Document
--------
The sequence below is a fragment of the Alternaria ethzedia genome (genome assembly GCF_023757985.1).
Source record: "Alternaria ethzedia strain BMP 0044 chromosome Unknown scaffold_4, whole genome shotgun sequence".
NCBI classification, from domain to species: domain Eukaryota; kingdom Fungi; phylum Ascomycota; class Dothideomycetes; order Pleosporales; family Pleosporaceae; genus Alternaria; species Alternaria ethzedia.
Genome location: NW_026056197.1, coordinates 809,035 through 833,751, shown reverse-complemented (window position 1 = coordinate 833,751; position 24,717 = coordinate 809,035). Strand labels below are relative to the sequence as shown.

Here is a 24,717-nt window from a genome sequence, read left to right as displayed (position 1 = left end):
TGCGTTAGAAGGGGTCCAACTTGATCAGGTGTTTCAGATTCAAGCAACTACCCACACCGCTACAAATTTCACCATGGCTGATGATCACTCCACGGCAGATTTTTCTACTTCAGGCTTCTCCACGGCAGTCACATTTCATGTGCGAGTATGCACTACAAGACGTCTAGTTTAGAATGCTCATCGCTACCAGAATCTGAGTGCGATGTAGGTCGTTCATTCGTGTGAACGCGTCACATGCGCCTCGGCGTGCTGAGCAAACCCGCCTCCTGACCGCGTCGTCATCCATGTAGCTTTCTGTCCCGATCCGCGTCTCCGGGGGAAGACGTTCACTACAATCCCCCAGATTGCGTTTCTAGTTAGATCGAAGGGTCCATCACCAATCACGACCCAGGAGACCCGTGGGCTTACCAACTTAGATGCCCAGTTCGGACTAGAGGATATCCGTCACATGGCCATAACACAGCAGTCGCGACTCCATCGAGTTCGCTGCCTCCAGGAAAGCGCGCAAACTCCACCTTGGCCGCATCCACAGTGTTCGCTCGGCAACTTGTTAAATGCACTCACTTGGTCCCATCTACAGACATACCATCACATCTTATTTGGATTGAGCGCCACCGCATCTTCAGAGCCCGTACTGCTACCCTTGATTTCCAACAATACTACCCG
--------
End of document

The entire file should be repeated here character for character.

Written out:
The sequence below is a fragment of the Alternaria ethzedia genome (genome assembly GCF_023757985.1).
Source record: "Alternaria ethzedia strain BMP 0044 chromosome Unknown scaffold_4, whole genome shotgun sequence".
NCBI classification, from domain to species: domain Eukaryota; kingdom Fungi; phylum Ascomycota; class Dothideomycetes; order Pleosporales; family Pleosporaceae; genus Alternaria; species Alternaria ethzedia.
Genome location: NW_026056197.1, coordinates 809,035 through 833,751, shown reverse-complemented (window position 1 = coordinate 833,751; position 24,717 = coordinate 809,035). Strand labels below are relative to the sequence as shown.

Here is a 24,717-nt window from a genome sequence, read left to right as displayed (position 1 = left end):
TGCGTTAGAAGGGGTCCAACTTGATCAGGTGTTTCAGATTCAAGCAACTACCCACACCGCTACAAATTTCACCATGGCTGATGATCACTCCACGGCAGATTTTTCTACTTCAGGCTTCTCCACGGCAGTCACATTTCATGTGCGAGTATGCACTACAAGACGTCTAGTTTAGAATGCTCATCGCTACCAGAATCTGAGTGCGATGTAGGTCGTTCATTCGTGTGAACGCGTCACATGCGCCTCGGCGTGCTGAGCAAACCCGCCTCCTGACCGCGTCGTCATCCATGTAGCTTTCTGTCCCGATCCGCGTCTCCGGGGGAAGACGTTCACTACAATCCCCCAGATTGCGTTTCTAGTTAGATCGAAGGGTCCATCACCAATCACGACCCAGGAGACCCGTGGGCTTACCAACTTAGATGCCCAGTTCGGACTAGAGGATATCCGTCACATGGCCATAACACAGCAGTCGCGACTCCATCGAGTTCGCTGCCTCCAGGAAAGCGCGCAAACTCCACCTTGGCCGCATCCACAGTGTTCGCTCGGCAACTTGTTAAATGCACTCACTTGGTCCCATCTACAGACATACCATCACATCTTATTTGGATTGAGCGCCACCGCATCTTCAGAGCCCGTACTGCTACCCTTGATTTCCAACAATACTACCCG